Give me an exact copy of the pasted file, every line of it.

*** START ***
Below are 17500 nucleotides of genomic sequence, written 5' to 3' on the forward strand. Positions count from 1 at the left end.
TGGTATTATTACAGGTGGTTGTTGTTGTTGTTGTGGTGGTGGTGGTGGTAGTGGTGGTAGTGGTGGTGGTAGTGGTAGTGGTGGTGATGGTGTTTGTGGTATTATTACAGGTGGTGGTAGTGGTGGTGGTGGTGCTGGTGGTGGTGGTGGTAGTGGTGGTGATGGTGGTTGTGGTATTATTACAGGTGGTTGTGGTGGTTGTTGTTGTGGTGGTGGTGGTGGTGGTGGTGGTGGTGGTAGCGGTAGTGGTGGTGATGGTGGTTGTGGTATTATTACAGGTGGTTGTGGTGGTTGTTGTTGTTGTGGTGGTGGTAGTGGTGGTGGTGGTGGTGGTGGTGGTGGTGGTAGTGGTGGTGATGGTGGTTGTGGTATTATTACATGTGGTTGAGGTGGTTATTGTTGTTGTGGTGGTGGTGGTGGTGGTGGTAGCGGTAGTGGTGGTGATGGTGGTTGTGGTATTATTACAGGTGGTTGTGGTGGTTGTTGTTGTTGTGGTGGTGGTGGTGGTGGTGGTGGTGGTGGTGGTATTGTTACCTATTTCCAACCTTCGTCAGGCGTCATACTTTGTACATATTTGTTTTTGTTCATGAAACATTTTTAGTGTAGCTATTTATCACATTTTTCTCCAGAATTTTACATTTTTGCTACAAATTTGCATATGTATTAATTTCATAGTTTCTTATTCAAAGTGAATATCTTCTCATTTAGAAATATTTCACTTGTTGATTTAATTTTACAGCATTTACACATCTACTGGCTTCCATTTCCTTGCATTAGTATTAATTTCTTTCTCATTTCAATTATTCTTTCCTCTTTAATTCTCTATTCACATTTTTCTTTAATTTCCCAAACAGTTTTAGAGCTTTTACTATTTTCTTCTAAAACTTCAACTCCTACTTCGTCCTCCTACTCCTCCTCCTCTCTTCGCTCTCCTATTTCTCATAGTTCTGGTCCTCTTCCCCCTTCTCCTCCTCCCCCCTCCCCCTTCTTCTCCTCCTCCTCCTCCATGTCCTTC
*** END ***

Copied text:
Below are 17500 nucleotides of genomic sequence, written 5' to 3' on the forward strand. Positions count from 1 at the left end.
TGGTATTATTACAGGTGGTTGTTGTTGTTGTTGTGGTGGTGGTGGTGGTAGTGGTGGTAGTGGTGGTGGTAGTGGTAGTGGTGGTGATGGTGTTTGTGGTATTATTACAGGTGGTGGTAGTGGTGGTGGTGGTGCTGGTGGTGGTGGTGGTAGTGGTGGTGATGGTGGTTGTGGTATTATTACAGGTGGTTGTGGTGGTTGTTGTTGTGGTGGTGGTGGTGGTGGTGGTGGTGGTGGTAGCGGTAGTGGTGGTGATGGTGGTTGTGGTATTATTACAGGTGGTTGTGGTGGTTGTTGTTGTTGTGGTGGTGGTAGTGGTGGTGGTGGTGGTGGTGGTGGTGGTGGTAGTGGTGGTGATGGTGGTTGTGGTATTATTACATGTGGTTGAGGTGGTTATTGTTGTTGTGGTGGTGGTGGTGGTGGTGGTAGCGGTAGTGGTGGTGATGGTGGTTGTGGTATTATTACAGGTGGTTGTGGTGGTTGTTGTTGTTGTGGTGGTGGTGGTGGTGGTGGTGGTGGTGGTGGTATTGTTACCTATTTCCAACCTTCGTCAGGCGTCATACTTTGTACATATTTGTTTTTGTTCATGAAACATTTTTAGTGTAGCTATTTATCACATTTTTCTCCAGAATTTTACATTTTTGCTACAAATTTGCATATGTATTAATTTCATAGTTTCTTATTCAAAGTGAATATCTTCTCATTTAGAAATATTTCACTTGTTGATTTAATTTTACAGCATTTACACATCTACTGGCTTCCATTTCCTTGCATTAGTATTAATTTCTTTCTCATTTCAATTATTCTTTCCTCTTTAATTCTCTATTCACATTTTTCTTTAATTTCCCAAACAGTTTTAGAGCTTTTACTATTTTCTTCTAAAACTTCAACTCCTACTTCGTCCTCCTACTCCTCCTCCTCTCTTCGCTCTCCTATTTCTCATAGTTCTGGTCCTCTTCCCCCTTCTCCTCCTCCCCCCTCCCCCTTCTTCTCCTCCTCCTCCTCCATGTCCTTC